Family friendly-policies handbook for businesses
During the first 1,000 days of a child’s life, parents
have a once-in-a-lifetime opportunity to build a
baby’s brain and shape a child’s ability to learn and
flourish. As their children grow, fathers and mothers
continue to have the most important job in the
world: building the foundations for life in the future.
When businesses, as well as governments, invest
in policies that give parents the support they need
to raise happy and healthy children, societies and
economies can thrive.
1 Companies, on their own and in collaboration with
other stakeholders, have a pivotal role in making
the workplace family-friendly.
2 To address the needs
of children, parents and other caregivers, familyfriendly
3 Paid parental leave, covering both mothers and
fathers to care for young children.
4 Flexible work arrangements that offer choices on
when and where workers fulfil their
responsibilities, such as adjusted working hours,
compressing the work week, or working from
5 Protections for pregnant women, including job
security, and support for breastfeeding mothers,
including paid breaks and adequate facilities to
accommodate breastfeeding at work.
3 Access to affordable, quality childcare, from the
end of parental leave to children’s entry into the
first grade of school.
6 Child benefits, which include regular cash
transfers as part of a government-sponsored
system of social protection and social services,
and can be supported by public-private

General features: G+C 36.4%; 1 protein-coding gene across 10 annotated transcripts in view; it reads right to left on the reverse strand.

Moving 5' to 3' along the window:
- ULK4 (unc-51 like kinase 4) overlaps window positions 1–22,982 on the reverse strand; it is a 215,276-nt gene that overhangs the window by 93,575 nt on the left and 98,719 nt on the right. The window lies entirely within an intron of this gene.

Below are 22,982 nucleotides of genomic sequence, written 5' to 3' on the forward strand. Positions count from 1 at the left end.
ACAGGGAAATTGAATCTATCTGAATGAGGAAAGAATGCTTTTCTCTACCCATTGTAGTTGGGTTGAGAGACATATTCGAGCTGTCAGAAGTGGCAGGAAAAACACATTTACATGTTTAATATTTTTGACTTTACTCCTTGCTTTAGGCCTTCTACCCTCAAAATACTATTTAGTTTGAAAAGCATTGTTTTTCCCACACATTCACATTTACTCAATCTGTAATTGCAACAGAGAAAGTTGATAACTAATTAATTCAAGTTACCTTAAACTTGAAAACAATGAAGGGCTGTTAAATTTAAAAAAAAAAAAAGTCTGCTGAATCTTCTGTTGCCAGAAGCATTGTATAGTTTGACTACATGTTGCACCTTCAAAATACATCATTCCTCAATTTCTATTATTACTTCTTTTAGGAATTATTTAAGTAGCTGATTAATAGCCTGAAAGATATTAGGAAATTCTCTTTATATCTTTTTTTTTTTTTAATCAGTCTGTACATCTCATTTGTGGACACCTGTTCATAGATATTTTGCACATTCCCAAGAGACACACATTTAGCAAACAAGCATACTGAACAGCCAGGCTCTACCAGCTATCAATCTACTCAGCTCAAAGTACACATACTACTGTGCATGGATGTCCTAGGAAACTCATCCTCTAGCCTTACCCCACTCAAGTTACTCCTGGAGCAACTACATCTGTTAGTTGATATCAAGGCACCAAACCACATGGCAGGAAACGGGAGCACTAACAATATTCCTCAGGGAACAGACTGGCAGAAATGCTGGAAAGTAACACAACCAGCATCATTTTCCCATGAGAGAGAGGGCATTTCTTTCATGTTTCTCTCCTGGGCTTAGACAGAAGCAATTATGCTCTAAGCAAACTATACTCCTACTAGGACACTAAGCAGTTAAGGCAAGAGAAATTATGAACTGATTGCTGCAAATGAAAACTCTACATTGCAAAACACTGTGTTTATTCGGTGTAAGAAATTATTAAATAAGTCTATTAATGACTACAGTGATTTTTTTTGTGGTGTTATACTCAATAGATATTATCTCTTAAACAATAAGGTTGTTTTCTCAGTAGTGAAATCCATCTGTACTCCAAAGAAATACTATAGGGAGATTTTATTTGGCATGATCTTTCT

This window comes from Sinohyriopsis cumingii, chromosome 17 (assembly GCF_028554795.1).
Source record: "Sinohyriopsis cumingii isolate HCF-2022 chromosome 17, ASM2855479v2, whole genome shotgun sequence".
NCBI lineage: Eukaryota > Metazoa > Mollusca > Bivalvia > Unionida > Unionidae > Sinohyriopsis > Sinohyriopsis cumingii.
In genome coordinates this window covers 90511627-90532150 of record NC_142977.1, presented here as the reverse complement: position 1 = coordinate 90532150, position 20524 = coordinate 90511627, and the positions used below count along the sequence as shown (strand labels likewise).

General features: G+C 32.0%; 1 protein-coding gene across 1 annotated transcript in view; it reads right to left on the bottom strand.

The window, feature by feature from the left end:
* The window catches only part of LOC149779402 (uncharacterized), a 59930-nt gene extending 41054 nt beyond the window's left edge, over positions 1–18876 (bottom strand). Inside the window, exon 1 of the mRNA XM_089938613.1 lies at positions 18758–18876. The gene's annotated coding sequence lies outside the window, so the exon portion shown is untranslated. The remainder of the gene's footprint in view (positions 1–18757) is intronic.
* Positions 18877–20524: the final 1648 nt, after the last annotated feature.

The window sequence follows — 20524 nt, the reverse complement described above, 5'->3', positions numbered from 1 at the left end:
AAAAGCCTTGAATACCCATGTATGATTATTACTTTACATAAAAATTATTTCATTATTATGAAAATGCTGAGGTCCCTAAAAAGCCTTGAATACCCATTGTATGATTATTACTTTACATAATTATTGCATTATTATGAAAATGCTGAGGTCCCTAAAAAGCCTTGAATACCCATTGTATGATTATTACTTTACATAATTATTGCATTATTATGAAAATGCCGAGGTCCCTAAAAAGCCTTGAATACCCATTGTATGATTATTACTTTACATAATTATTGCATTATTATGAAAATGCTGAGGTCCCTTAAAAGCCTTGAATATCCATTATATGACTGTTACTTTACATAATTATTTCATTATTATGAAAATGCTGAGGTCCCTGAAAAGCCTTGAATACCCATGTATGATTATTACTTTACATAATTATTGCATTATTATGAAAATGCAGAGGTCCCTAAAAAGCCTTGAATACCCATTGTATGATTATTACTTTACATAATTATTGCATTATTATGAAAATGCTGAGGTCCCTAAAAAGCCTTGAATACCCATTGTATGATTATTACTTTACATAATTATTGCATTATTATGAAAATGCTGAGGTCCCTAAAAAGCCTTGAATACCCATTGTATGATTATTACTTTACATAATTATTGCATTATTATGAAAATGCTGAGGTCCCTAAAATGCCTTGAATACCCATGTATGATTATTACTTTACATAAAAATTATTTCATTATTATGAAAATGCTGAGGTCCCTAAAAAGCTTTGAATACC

partnerships between government, local industry
associations and communities to mobilize
As noted throughout the handbook, these
measures can save lives, increase health and
well-being, and reduce health-care costs and
absenteeism. While the benefits and the need were
already evident, as work and family life have been
upended in the context of COVID-19, the timetable
for fortifying family-friendly policies and expediting
new programmes must be greatly accelerated.
Though many companies have adopted some or
all of these policies, they are not yet a reality for
most parents around the world. Only 30 per cent of countries, for example, offer maternity leave
that meets International Labour Organization (ILO)
standards – and two-thirds of children under age 1
live in countries where their fathers are not entitled
by law to a single day of paid paternity leave.3
And the needs become increasingly apparent for
workers outside the formal sector. More than 60
per cent of the global workforce, or 2 billion people,
earn their living in the informal economy,4 which
is often unpredictable, less regulated and poorly
covered by social protection.